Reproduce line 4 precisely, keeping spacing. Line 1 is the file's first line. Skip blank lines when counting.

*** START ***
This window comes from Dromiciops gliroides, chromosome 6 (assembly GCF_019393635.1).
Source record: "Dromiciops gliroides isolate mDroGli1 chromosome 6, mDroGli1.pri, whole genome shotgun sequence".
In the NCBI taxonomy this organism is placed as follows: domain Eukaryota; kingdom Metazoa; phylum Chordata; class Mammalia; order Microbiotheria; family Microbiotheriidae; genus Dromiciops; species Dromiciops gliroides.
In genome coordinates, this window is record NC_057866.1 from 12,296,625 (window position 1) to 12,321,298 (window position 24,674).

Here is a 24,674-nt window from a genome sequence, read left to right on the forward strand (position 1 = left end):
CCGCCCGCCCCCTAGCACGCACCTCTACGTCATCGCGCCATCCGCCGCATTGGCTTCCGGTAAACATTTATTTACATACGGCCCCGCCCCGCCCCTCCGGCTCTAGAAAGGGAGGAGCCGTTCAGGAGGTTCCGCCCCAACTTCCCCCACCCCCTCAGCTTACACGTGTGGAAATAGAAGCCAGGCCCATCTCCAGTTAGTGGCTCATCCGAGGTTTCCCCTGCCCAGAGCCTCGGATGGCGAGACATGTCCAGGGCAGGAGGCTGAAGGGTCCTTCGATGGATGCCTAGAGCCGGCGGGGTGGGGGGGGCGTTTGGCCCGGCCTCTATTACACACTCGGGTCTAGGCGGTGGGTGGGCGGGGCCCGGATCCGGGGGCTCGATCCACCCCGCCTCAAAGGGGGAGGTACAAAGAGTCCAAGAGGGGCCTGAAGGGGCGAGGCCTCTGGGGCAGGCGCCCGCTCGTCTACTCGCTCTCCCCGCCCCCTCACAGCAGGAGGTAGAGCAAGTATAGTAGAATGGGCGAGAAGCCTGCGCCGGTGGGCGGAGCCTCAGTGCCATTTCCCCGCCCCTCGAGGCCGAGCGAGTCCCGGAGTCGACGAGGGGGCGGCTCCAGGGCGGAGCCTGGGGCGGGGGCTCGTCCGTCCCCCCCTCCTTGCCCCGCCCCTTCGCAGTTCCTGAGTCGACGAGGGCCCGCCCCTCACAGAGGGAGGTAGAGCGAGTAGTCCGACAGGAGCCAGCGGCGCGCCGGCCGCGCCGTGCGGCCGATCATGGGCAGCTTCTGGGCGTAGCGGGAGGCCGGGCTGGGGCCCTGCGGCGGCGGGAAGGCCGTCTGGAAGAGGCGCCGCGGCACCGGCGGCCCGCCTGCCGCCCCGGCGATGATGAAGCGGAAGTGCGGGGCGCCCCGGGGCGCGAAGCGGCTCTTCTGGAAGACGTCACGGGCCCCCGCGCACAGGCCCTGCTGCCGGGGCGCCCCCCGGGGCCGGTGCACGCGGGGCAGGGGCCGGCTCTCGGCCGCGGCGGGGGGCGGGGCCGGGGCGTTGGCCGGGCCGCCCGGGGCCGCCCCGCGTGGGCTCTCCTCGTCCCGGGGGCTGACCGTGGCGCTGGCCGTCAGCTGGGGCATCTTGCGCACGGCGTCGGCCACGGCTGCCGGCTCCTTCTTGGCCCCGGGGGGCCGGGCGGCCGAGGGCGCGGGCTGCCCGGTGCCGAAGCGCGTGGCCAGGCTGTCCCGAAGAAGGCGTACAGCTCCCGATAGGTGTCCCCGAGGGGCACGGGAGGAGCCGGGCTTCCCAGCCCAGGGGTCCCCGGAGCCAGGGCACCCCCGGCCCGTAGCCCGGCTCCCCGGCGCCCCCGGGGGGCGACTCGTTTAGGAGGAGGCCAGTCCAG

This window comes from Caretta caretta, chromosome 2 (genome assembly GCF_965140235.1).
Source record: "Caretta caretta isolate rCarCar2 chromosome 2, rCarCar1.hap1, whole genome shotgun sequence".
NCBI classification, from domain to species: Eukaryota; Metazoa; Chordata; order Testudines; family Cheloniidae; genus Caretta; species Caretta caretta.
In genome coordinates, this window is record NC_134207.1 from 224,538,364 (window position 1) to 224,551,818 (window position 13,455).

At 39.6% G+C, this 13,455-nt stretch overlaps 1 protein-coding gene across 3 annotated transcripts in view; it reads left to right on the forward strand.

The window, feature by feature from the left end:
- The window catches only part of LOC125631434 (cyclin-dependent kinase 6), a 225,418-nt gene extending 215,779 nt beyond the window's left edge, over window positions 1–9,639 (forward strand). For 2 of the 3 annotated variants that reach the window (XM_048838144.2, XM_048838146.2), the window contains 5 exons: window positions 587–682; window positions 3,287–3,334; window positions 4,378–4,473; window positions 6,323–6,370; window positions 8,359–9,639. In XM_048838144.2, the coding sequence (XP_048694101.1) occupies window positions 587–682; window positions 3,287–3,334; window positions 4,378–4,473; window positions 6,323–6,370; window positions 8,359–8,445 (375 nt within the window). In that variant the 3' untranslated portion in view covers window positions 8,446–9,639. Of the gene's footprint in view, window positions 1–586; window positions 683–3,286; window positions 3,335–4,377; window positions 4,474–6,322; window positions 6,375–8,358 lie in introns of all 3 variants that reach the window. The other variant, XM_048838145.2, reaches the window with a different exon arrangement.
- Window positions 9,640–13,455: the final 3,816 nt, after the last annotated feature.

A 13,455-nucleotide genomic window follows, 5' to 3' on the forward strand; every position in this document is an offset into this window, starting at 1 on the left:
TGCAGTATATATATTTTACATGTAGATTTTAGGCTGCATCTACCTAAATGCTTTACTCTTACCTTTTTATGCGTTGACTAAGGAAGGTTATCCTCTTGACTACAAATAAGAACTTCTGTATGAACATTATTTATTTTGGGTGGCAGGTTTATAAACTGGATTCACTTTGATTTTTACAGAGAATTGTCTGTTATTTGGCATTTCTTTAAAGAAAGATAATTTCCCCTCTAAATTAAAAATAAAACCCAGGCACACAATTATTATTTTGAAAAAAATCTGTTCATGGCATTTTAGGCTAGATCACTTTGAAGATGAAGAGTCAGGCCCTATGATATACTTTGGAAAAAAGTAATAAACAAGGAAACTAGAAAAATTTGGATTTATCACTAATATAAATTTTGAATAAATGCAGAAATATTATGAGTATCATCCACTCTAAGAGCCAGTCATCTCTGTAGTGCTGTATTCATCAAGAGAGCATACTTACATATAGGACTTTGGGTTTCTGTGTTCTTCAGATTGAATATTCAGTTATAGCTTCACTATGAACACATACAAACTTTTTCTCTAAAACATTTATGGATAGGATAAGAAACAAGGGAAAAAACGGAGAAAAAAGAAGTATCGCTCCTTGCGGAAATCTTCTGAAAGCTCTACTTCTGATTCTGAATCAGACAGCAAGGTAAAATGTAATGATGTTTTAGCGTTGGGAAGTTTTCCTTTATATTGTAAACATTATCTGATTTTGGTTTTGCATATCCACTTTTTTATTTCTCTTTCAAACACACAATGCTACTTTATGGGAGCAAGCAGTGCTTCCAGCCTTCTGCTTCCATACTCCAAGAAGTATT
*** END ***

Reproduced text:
In genome coordinates, this window is record NC_057866.1 from 12,296,625 (window position 1) to 12,321,298 (window position 24,674).